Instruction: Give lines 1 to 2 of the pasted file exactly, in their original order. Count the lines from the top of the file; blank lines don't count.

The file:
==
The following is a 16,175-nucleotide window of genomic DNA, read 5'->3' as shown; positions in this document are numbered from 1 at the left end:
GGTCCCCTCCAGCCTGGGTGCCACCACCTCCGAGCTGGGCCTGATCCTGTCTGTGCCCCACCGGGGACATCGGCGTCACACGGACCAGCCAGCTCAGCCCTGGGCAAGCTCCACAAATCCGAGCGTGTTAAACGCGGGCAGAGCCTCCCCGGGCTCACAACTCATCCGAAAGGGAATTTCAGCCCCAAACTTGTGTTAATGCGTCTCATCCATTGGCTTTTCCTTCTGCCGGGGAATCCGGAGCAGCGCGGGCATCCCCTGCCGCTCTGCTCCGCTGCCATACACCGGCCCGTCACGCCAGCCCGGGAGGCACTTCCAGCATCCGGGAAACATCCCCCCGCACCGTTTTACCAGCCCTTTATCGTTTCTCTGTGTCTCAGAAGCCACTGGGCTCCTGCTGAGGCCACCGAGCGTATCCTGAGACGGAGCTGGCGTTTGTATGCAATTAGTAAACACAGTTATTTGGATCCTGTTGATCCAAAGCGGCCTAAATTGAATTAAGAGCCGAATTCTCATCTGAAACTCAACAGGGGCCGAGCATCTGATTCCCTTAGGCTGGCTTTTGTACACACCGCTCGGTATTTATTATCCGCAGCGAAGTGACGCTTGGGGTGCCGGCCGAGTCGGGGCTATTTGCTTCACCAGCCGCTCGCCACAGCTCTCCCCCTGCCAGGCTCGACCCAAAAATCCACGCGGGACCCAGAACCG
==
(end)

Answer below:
The following is a 16,175-nucleotide window of genomic DNA, read 5'->3' as shown; positions in this document are numbered from 1 at the left end:
GGTCCCCTCCAGCCTGGGTGCCACCACCTCCGAGCTGGGCCTGATCCTGTCTGTGCCCCACCGGGGACATCGGCGTCACACGGACCAGCCAGCTCAGCCCTGGGCAAGCTCCACAAATCCGAGCGTGTTAAACGCGGGCAGAGCCTCCCCGGGCTCACAACTCATCCGAAAGGGAATTTCAGCCCCAAACTTGTGTTAATGCGTCTCATCCATTGGCTTTTCCTTCTGCCGGGGAATCCGGAGCAGCGCGGGCATCCCCTGCCGCTCTGCTCCGCTGCCATACACCGGCCCGTCACGCCAGCCCGGGAGGCACTTCCAGCATCCGGGAAACATCCCCCCGCACCGTTTTACCAGCCCTTTATCGTTTCTCTGTGTCTCAGAAGCCACTGGGCTCCTGCTGAGGCCACCGAGCGTATCCTGAGACGGAGCTGGCGTTTGTATGCAATTAGTAAACACAGTTATTTGGATCCTGTTGATCCAAAGCGGCCTAAATTGAATTAAGAGCCGAATTCTCATCTGAAACTCAACAGGGGCCGAGCATCTGATTCCCTTAGGCTGGCTTTTGTACACACCGCTCGGTATTTATTATCCGCAGCGAAGTGACGCTTGGGGTGCCGGCCGAGTCGGGGCTATTTGCTTCACCAGCCGCTCGCCACAGCTCTCCCCCTGCCAGGCTCGACCCAAAAATCCACGCGGGACCCAGAACCG